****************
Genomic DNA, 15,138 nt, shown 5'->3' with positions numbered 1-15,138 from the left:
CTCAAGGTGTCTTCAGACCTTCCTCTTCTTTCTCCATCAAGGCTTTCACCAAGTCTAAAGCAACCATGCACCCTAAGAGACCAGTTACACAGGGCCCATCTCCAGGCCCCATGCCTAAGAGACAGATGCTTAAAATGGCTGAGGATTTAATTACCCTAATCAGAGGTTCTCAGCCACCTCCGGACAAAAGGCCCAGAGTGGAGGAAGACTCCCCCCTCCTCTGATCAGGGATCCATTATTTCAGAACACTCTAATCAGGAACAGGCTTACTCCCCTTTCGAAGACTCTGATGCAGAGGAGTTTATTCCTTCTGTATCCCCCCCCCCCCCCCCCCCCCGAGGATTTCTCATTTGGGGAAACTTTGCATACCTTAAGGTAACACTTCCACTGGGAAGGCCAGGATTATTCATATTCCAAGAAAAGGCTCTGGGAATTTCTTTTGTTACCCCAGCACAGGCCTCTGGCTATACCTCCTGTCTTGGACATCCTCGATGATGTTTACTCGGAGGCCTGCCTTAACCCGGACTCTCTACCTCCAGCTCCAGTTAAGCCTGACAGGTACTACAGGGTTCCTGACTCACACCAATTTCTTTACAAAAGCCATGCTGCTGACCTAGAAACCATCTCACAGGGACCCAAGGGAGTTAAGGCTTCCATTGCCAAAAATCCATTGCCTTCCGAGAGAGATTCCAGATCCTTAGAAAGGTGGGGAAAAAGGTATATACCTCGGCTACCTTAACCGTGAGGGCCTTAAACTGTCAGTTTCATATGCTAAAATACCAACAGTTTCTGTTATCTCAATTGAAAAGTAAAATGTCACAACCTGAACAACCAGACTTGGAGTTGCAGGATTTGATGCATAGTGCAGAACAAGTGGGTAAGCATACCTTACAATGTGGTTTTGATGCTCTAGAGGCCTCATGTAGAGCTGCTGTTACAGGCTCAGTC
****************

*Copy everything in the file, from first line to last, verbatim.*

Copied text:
Genomic DNA, 15,138 nt, shown 5'->3' with positions numbered 1-15,138 from the left:
CTCAAGGTGTCTTCAGACCTTCCTCTTCTTTCTCCATCAAGGCTTTCACCAAGTCTAAAGCAACCATGCACCCTAAGAGACCAGTTACACAGGGCCCATCTCCAGGCCCCATGCCTAAGAGACAGATGCTTAAAATGGCTGAGGATTTAATTACCCTAATCAGAGGTTCTCAGCCACCTCCGGACAAAAGGCCCAGAGTGGAGGAAGACTCCCCCCTCCTCTGATCAGGGATCCATTATTTCAGAACACTCTAATCAGGAACAGGCTTACTCCCCTTTCGAAGACTCTGATGCAGAGGAGTTTATTCCTTCTGTATCCCCCCCCCCCCCCCCCCCCCGAGGATTTCTCATTTGGGGAAACTTTGCATACCTTAAGGTAACACTTCCACTGGGAAGGCCAGGATTATTCATATTCCAAGAAAAGGCTCTGGGAATTTCTTTTGTTACCCCAGCACAGGCCTCTGGCTATACCTCCTGTCTTGGACATCCTCGATGATGTTTACTCGGAGGCCTGCCTTAACCCGGACTCTCTACCTCCAGCTCCAGTTAAGCCTGACAGGTACTACAGGGTTCCTGACTCACACCAATTTCTTTACAAAAGCCATGCTGCTGACCTAGAAACCATCTCACAGGGACCCAAGGGAGTTAAGGCTTCCATTGCCAAAAATCCATTGCCTTCCGAGAGAGATTCCAGATCCTTAGAAAGGTGGGGAAAAAGGTATATACCTCGGCTACCTTAACCGTGAGGGCCTTAAACTGTCAGTTTCATATGCTAAAATACCAACAGTTTCTGTTATCTCAATTGAAAAGTAAAATGTCACAACCTGAACAACCAGACTTGGAGTTGCAGGATTTGATGCATAGTGCAGAACAAGTGGGTAAGCATACCTTACAATGTGGTTTTGATGCTCTAGAGGCCTCATGTAGAGCTGCTGTTACAGGCTCAGTC